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Hemorrhoids

Hemorrhoids Can Be Painful And May Bleed, But They Are Treatable.

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Updated April 15, 2014

Written or reviewed by a board-certified physician. See About.com's Medical Review Board.

Hemorrhoid

Inflamed internal hemorrhoids as viewed by cross-section of the rectum.

Image © A.D.A.M.

Hemorrhoids are quite common and frequently affect older people and pregnant women. But anyone, at any stage of life, is at risk for developing hemorrhoids. In fact, more than half of all Americans over age 30 will develop hemorrhoids at some time in their lives. Hemorrhoids are also a common problem for people with irritable bowel syndrome (IBS) or inflammatory bowel disease (IBD) who have symptoms of diarrhea and/or constipation. The good news is that hemorrhoids rarely cause any serious problems and are typically very treatable.

What Is a Hemorrhoid?

A hemorrhoid results when the veins in and around the rectum and anus become swollen. There are two forms of hemorrhoids: internal and external.

Internal Hemorrhoids. This form of hemorrhoid is located inside the rectum. Internal hemorrhoids usually don't cause pain or protrude from the anus during bowel movements, but they may bleed. An internal hemorrhoid that prolapses, or extends outside the anus, can be quite painful.

External Hemorrhoids. This form of hemorrhoid is located around the anus and when it becomes inflamed, it feels like a hard lump. They are covered by skin, are very sensitive to touch, and can bleed, especially while straining during a hard bowel movement.

What Are the Symptoms of Hemorrhoids?

Symptoms of hemorrhoids include:
  • Anal itching
  • Bleeding during bowel movements (often bright red on the toilet paper or on the outside of the stool)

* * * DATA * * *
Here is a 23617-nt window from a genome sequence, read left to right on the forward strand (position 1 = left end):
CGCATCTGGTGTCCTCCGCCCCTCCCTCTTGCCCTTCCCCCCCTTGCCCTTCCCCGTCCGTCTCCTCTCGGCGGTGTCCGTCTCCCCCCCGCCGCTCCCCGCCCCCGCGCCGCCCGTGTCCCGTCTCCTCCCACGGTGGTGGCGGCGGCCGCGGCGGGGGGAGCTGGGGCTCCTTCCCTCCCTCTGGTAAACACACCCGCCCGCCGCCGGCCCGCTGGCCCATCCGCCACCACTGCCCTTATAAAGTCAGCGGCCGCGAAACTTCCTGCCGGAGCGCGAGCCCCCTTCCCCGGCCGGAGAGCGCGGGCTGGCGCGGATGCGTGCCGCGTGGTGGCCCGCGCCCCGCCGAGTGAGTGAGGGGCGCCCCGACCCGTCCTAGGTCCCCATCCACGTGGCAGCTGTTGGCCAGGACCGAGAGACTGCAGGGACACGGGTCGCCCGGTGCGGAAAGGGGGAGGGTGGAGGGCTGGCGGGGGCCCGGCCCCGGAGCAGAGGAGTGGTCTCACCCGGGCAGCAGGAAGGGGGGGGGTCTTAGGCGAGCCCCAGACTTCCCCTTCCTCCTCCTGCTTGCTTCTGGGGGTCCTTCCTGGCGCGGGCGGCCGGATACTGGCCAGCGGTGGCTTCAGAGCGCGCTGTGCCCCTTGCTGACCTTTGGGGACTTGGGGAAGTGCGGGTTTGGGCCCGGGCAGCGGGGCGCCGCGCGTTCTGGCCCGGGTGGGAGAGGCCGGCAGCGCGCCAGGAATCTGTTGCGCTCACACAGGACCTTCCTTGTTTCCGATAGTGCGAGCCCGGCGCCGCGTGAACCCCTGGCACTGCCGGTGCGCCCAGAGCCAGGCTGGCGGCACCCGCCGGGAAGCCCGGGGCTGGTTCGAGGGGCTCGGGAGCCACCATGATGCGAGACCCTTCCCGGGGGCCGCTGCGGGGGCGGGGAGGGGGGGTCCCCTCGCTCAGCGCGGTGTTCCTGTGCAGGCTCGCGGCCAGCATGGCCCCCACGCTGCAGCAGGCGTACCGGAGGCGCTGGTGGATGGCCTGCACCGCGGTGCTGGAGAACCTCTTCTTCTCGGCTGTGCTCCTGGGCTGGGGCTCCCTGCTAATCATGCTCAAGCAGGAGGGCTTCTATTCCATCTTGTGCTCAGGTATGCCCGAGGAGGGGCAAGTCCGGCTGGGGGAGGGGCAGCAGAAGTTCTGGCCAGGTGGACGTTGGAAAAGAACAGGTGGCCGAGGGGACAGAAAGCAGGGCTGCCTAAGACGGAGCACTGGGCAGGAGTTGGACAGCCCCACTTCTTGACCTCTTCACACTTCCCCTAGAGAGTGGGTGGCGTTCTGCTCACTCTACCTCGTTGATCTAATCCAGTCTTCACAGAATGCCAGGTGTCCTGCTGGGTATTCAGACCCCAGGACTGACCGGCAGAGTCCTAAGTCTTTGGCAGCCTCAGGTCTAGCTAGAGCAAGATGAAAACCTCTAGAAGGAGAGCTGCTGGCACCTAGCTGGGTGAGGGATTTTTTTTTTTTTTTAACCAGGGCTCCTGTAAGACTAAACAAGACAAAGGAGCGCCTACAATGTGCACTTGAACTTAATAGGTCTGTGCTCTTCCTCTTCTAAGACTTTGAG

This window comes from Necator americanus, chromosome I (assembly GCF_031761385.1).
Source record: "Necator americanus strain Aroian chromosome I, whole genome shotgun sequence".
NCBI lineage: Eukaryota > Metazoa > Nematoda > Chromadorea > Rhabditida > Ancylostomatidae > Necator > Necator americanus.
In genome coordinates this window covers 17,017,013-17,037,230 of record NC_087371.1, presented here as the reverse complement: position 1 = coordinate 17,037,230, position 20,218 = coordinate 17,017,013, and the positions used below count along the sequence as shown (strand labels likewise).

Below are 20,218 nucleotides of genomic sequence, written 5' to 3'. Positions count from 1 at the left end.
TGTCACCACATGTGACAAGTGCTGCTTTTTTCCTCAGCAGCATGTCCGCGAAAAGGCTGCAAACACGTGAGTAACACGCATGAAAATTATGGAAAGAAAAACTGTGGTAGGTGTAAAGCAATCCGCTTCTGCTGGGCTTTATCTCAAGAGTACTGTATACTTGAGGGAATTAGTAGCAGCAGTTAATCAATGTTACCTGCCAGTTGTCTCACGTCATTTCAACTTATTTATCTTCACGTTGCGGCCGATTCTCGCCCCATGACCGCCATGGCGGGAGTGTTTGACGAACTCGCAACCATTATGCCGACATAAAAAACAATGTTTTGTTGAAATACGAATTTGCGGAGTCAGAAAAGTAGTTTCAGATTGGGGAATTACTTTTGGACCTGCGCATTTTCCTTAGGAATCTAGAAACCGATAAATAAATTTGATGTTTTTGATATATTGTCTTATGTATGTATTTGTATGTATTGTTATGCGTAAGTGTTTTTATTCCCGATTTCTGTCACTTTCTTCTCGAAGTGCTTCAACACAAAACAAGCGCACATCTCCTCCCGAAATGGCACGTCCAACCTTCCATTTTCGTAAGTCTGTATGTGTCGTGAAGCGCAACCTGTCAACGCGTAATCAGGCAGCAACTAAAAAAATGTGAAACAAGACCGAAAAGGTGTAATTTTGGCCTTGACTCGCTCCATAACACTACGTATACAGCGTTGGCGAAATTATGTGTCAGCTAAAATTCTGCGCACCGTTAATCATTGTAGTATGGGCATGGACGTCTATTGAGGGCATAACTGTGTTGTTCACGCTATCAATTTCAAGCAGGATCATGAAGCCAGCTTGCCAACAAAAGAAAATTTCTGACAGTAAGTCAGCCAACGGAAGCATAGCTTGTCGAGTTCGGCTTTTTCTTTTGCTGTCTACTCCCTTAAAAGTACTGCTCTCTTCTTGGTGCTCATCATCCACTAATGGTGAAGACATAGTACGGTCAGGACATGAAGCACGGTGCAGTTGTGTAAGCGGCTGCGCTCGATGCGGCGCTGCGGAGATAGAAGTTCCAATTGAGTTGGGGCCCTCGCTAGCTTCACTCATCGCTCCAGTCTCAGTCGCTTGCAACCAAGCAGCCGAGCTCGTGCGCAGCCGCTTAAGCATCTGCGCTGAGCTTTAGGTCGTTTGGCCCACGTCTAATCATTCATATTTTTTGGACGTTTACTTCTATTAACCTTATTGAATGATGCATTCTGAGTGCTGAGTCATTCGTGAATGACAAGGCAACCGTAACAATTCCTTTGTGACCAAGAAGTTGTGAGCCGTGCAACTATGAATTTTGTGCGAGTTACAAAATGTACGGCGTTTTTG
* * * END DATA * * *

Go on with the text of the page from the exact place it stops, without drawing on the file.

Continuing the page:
• Pain
  • Protrusion during bowel movements
  • Sensitive lumps around the anus

What Causes Hemorrhoids?

There are a variety of situations and conditions that may contribute to the development of hemorrhoids. Some of these include:
  • Age
  • Chronic constipation
  • Chronic diarrhea
  • Pregnancy
  • Straining during bowel movements
  • Overuse of laxatives

How Are Hemorrhoids Diagnosed?

Because the symptoms of hemorrhoids are similar to those of an anal fissure, a fistula, or an abscess, it is important to be seen by a physician and be diagnosed. However, many people treat their hemorrhoids with over-the-counter medications without ever talking to their doctor. Rectal bleeding should always be checked out by a doctor, even if it is suspected to be from a hemorrhoid.

To diagnose hemorrhoids, a physician will need to examine the anal area. Patients may be asked to remove clothing from the waist down, change into a hospital gown and lie on one side on an examination table. The physician will examine around the anus and rectum. A doctor may also perform a quick rectal exam with a gloved and lubricated finger. This may be painful for a moment if external hemorrhoids are present, but is helpful in making a correct diagnosis.

In some cases, the physician may need to take a closer look at the area with an anoscope. An anoscope is a small tube with a light on the end that can help the physician see any internal hemorrhoids when it is inserted into the rectum.

What Is the Treatment for Hemorrhoids?